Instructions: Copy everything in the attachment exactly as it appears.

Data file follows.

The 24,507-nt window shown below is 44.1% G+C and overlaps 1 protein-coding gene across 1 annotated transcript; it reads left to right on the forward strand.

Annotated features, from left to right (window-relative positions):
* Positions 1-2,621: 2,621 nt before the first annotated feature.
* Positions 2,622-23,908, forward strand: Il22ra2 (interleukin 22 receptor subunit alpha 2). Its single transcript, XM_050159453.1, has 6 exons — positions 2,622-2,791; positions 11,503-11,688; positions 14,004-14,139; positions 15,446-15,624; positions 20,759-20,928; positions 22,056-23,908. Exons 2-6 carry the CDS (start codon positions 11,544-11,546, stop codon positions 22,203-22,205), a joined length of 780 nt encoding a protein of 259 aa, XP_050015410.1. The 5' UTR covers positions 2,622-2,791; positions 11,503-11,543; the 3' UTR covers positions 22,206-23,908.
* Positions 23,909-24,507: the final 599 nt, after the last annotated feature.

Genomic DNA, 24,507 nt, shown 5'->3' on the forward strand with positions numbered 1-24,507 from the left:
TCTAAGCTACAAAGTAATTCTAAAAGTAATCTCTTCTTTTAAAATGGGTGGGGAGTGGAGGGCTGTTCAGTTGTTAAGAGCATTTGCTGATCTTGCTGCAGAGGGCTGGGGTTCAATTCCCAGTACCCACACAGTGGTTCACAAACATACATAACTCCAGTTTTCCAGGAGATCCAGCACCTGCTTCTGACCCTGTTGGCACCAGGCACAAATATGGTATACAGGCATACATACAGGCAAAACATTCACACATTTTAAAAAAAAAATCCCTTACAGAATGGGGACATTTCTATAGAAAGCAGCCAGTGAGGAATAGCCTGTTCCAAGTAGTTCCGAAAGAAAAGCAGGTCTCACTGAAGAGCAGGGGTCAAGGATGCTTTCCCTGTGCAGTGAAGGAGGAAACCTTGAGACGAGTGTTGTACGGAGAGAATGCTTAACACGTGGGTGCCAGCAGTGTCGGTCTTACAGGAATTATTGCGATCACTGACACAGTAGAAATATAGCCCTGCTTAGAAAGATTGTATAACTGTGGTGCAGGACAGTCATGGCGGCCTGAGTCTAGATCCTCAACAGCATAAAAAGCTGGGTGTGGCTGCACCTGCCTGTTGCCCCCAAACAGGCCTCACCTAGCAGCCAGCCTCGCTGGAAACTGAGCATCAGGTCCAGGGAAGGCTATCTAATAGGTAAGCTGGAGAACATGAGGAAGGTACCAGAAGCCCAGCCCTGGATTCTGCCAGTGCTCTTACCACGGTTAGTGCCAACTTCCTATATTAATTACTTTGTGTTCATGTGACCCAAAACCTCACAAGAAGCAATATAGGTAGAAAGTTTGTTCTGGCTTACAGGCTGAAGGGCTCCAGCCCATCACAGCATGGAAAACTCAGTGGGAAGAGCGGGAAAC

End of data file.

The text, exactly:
The 24,507-nt window shown below is 44.1% G+C and overlaps 1 protein-coding gene across 1 annotated transcript; it reads left to right on the forward strand.

Annotated features, from left to right (window-relative positions):
* Positions 1-2,621: 2,621 nt before the first annotated feature.
* Positions 2,622-23,908, forward strand: Il22ra2 (interleukin 22 receptor subunit alpha 2). Its single transcript, XM_050159453.1, has 6 exons — positions 2,622-2,791; positions 11,503-11,688; positions 14,004-14,139; positions 15,446-15,624; positions 20,759-20,928; positions 22,056-23,908. Exons 2-6 carry the CDS (start codon positions 11,544-11,546, stop codon positions 22,203-22,205), a joined length of 780 nt encoding a protein of 259 aa, XP_050015410.1. The 5' UTR covers positions 2,622-2,791; positions 11,503-11,543; the 3' UTR covers positions 22,206-23,908.
* Positions 23,909-24,507: the final 599 nt, after the last annotated feature.

Genomic DNA, 24,507 nt, shown 5'->3' on the forward strand with positions numbered 1-24,507 from the left:
TCTAAGCTACAAAGTAATTCTAAAAGTAATCTCTTCTTTTAAAATGGGTGGGGAGTGGAGGGCTGTTCAGTTGTTAAGAGCATTTGCTGATCTTGCTGCAGAGGGCTGGGGTTCAATTCCCAGTACCCACACAGTGGTTCACAAACATACATAACTCCAGTTTTCCAGGAGATCCAGCACCTGCTTCTGACCCTGTTGGCACCAGGCACAAATATGGTATACAGGCATACATACAGGCAAAACATTCACACATTTTAAAAAAAAAATCCCTTACAGAATGGGGACATTTCTATAGAAAGCAGCCAGTGAGGAATAGCCTGTTCCAAGTAGTTCCGAAAGAAAAGCAGGTCTCACTGAAGAGCAGGGGTCAAGGATGCTTTCCCTGTGCAGTGAAGGAGGAAACCTTGAGACGAGTGTTGTACGGAGAGAATGCTTAACACGTGGGTGCCAGCAGTGTCGGTCTTACAGGAATTATTGCGATCACTGACACAGTAGAAATATAGCCCTGCTTAGAAAGATTGTATAACTGTGGTGCAGGACAGTCATGGCGGCCTGAGTCTAGATCCTCAACAGCATAAAAAGCTGGGTGTGGCTGCACCTGCCTGTTGCCCCCAAACAGGCCTCACCTAGCAGCCAGCCTCGCTGGAAACTGAGCATCAGGTCCAGGGAAGGCTATCTAATAGGTAAGCTGGAGAACATGAGGAAGGTACCAGAAGCCCAGCCCTGGATTCTGCCAGTGCTCTTACCACGGTTAGTGCCAACTTCCTATATTAATTACTTTGTGTTCATGTGACCCAAAACCTCACAAGAAGCAATATAGGTAGAAAGTTTGTTCTGGCTTACAGGCTGAAGGGCTCCAGCCCATCACAGCATGGAAAACTCAGTGGGAAGAGCGGGAAAC